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Some of the shirts provided by No Logo for my experiments. London1997.

The No Logo shop was part of the Oxfam organisation, a leading UK charity fighting global poverty founded in 1942. Today there are about 650 Oxfam charity shops nationwide, receiving donations including clothing. Every year, about 12,000 tonnes of donated clothes which can't be sold, go to Wastesaver, their recycling plant – the aim hopefully is that nothing goes to landfill. 

No Logo was formed by Janette Swift in 1989. She was an established figure in the world of green fashion having set up Reactivart, a design group working with reclaimed materials. There was an environmental incentive in launching No Logo. It began as a " response to the unacceptable levels of waste in the fashion industry, an industry  that introduced new seasons to replace out dated collections, only after 6 months and who were not responding responsibly, doing little to improve the environmental harmful methods of textile manufacture and waste disposal". No Logo was a non profit making company, profit from the sales of the reworked garments was returned to Oxfam to help with their projects in developing countries.

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Digitally scanning the warp and weft of the shirt's fabric to extract it

and reuse it as a motif - rework it - overprint it.

Past & present create something new.

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Overprinting the whole shirt in one pull.

Disrupting the order of reprinting the different layers of colours from the extracted motif to create vibration and movement.

Emergence of a depth of field through superimposition and proliferation.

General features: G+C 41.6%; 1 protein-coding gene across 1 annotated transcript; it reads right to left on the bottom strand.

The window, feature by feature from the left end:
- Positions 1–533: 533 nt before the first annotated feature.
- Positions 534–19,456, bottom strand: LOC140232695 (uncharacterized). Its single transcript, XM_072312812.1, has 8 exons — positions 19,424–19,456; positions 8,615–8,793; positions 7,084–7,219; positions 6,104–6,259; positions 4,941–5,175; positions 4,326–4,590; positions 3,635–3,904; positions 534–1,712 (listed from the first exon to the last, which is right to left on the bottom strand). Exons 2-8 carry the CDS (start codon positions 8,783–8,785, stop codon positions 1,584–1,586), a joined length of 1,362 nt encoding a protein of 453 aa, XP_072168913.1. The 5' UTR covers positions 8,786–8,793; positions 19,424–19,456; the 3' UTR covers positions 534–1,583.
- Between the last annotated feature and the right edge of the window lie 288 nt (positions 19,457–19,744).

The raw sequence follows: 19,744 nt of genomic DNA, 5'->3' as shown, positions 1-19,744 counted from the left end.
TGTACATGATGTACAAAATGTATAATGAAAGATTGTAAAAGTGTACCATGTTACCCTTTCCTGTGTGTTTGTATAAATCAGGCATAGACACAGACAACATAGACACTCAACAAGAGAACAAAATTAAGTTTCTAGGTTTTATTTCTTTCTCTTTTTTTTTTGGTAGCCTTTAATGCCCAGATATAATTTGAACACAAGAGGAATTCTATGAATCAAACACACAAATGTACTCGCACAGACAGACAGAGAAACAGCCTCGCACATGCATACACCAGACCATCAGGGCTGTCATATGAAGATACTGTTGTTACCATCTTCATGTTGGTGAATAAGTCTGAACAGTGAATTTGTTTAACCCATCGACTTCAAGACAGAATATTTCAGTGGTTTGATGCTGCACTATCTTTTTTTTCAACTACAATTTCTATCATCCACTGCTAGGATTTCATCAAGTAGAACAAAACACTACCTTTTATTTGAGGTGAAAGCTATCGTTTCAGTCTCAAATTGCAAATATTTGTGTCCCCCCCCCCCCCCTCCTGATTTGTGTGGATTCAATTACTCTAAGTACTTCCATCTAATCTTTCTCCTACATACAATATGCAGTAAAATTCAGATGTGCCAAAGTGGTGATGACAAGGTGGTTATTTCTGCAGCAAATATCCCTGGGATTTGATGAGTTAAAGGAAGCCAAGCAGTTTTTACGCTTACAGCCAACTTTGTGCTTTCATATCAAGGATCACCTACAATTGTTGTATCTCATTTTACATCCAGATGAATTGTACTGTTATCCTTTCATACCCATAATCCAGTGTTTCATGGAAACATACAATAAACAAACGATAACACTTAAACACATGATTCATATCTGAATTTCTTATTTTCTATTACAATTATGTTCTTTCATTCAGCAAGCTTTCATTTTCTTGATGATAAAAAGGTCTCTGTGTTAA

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Mixing all the extracted motifs to form a new print to be used with moderation or not?

Optical effects

Overgrown motif.

A plain white shirt meets a floral shirt.

The flowers spread onto the plain shirt.

The two shirts are now united and create an ensemble.

Scanning some parts of the shirt - collar, pockets, buttons, cuffs can become a motif to be printed - these details become intensified.

Colour overflow as a link to connect distinct elements together.

Overprinting the whole shirt in one pull.

The shirts are experimental to demonstrate some of the reusing possibilities which can be achieved through these printing techniques and can be enriched and developed through more workshop practice.

'Shirts' exhibited and sold at No Logo, Carnaby, London1997.

'Garment rendez - vous'

Upside Down - Inside Out - Exhibition, Copenhagen, Denmark.

UPSIDE DOWN - INSIDE OUT - was an exhibition on the subject of RECYCLING - REUSE of already used materials. 

The idea for the exhibition came about as a reaction to the increasing consumption of material goods and the effect that this will eventually have on the planet. The intention was to steer away from a doomsday-like approach and bring imagination to the subject.

HUMOUR - FANTASY - SURPRISE - POETRY

Craft makers, artists and designers showed how they could imagine a future consumption based upon recycling. By adding energy and fantasy to a serious subject, they inspire thoughts amongst the general public as well as in parliament and industry, they surprise and stimulate reflection. 

May 2. - June 1. 1998 Bibliotekssalen Rundetaarn, Copenhagen.